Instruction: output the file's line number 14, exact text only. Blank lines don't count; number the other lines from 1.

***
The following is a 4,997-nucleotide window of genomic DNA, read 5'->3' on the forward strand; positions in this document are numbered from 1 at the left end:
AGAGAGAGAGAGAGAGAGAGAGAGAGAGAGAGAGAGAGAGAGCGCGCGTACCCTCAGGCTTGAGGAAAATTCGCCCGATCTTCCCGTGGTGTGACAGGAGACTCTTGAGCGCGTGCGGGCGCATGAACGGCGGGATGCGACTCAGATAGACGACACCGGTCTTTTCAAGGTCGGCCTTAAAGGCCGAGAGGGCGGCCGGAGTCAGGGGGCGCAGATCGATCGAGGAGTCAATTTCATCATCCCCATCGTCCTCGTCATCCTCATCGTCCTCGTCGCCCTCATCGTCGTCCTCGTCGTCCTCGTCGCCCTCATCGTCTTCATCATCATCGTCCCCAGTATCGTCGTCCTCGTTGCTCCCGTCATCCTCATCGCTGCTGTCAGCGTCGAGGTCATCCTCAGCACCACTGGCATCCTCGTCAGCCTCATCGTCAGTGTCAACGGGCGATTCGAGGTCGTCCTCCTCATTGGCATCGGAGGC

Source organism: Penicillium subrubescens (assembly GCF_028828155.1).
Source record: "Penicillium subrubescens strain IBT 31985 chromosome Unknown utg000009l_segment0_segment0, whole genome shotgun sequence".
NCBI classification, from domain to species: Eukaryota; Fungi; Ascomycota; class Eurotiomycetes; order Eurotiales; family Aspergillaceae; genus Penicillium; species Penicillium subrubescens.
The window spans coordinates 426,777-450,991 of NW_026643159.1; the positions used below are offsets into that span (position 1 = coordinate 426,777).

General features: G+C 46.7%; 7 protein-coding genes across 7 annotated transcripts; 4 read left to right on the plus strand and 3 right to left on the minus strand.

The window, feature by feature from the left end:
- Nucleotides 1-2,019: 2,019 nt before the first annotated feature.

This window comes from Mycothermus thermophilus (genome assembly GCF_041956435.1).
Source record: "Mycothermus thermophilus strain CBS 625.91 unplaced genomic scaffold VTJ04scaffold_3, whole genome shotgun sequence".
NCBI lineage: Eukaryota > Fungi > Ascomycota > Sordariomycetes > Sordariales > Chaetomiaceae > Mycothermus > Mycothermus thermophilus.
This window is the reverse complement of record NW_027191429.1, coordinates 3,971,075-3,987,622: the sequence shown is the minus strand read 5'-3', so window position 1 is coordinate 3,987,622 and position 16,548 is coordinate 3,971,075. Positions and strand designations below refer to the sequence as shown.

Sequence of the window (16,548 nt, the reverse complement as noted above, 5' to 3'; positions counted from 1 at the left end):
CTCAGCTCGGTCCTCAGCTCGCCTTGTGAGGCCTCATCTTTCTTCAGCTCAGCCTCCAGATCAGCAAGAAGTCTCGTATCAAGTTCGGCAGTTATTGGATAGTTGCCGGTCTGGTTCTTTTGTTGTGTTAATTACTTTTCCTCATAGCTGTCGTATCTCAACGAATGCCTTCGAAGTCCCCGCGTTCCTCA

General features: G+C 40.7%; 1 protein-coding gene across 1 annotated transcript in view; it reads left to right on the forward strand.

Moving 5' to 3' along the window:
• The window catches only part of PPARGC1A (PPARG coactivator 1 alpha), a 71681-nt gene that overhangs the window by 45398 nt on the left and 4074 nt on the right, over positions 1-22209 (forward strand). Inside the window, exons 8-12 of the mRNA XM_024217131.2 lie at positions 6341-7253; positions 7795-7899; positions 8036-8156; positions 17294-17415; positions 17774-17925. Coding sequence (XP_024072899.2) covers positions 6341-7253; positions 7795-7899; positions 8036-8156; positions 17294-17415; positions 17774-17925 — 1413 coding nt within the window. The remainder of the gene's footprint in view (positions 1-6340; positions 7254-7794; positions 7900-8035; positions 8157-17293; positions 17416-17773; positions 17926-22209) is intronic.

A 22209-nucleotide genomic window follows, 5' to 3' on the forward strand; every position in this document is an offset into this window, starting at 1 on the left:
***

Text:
Sequence of the window (16,548 nt, the reverse complement as noted above, 5' to 3'; positions counted from 1 at the left end):